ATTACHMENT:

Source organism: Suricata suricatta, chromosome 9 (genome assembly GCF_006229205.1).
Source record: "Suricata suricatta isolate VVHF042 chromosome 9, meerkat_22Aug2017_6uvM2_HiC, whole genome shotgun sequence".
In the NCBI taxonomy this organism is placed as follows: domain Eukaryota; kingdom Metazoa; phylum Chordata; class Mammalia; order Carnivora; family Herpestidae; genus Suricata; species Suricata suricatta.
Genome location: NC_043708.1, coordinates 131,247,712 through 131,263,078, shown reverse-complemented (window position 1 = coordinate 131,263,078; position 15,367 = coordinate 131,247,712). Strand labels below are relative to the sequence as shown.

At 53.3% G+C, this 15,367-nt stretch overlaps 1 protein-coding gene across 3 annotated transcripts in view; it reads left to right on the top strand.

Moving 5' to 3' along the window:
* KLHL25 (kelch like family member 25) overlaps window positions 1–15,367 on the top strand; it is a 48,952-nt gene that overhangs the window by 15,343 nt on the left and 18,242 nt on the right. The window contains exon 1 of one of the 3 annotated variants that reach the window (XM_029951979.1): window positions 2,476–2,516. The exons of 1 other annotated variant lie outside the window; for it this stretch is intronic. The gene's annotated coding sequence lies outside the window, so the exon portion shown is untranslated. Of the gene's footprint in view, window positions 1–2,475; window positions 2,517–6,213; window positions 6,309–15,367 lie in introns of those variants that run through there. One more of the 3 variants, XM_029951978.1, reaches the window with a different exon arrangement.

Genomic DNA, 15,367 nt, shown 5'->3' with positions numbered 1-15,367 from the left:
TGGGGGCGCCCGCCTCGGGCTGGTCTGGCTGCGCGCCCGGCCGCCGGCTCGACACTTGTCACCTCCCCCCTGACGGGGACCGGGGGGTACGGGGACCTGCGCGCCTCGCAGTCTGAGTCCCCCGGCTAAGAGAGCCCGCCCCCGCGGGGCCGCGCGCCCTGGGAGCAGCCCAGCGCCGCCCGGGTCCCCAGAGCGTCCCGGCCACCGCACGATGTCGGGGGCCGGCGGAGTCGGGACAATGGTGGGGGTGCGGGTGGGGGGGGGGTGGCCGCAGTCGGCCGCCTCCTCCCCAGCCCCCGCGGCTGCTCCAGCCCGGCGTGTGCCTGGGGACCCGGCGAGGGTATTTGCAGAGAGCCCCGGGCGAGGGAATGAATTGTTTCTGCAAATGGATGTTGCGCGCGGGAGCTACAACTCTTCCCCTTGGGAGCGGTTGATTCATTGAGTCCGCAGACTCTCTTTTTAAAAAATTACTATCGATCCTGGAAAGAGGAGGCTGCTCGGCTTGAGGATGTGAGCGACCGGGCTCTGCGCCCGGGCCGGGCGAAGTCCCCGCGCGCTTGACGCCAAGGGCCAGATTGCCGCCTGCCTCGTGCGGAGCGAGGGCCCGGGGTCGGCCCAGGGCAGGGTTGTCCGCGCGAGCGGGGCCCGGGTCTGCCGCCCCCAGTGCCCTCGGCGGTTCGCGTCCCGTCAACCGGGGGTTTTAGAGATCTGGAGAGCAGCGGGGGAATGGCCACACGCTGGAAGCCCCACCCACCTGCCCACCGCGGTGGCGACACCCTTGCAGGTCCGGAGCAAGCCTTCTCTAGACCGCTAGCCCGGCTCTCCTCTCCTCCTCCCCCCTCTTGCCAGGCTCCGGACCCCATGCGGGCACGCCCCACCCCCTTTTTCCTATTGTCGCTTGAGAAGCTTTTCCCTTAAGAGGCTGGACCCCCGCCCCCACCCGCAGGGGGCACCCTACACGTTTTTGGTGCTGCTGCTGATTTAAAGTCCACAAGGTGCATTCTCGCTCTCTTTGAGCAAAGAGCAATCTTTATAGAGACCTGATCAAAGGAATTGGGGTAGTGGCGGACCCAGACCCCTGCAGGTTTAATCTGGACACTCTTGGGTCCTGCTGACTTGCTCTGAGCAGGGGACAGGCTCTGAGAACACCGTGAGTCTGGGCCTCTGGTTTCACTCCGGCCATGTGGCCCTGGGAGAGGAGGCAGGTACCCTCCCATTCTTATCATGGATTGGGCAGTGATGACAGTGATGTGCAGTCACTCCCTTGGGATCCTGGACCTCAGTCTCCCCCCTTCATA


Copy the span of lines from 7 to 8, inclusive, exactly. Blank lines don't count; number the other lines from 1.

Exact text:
* KLHL25 (kelch like family member 25) overlaps window positions 1–15,367 on the top strand; it is a 48,952-nt gene that overhangs the window by 15,343 nt on the left and 18,242 nt on the right. The window contains exon 1 of one of the 3 annotated variants that reach the window (XM_029951979.1): window positions 2,476–2,516. The exons of 1 other annotated variant lie outside the window; for it this stretch is intronic. The gene's annotated coding sequence lies outside the window, so the exon portion shown is untranslated. Of the gene's footprint in view, window positions 1–2,475; window positions 2,517–6,213; window positions 6,309–15,367 lie in introns of those variants that run through there. One more of the 3 variants, XM_029951978.1, reaches the window with a different exon arrangement.

Genomic DNA, 15,367 nt, shown 5'->3' with positions numbered 1-15,367 from the left: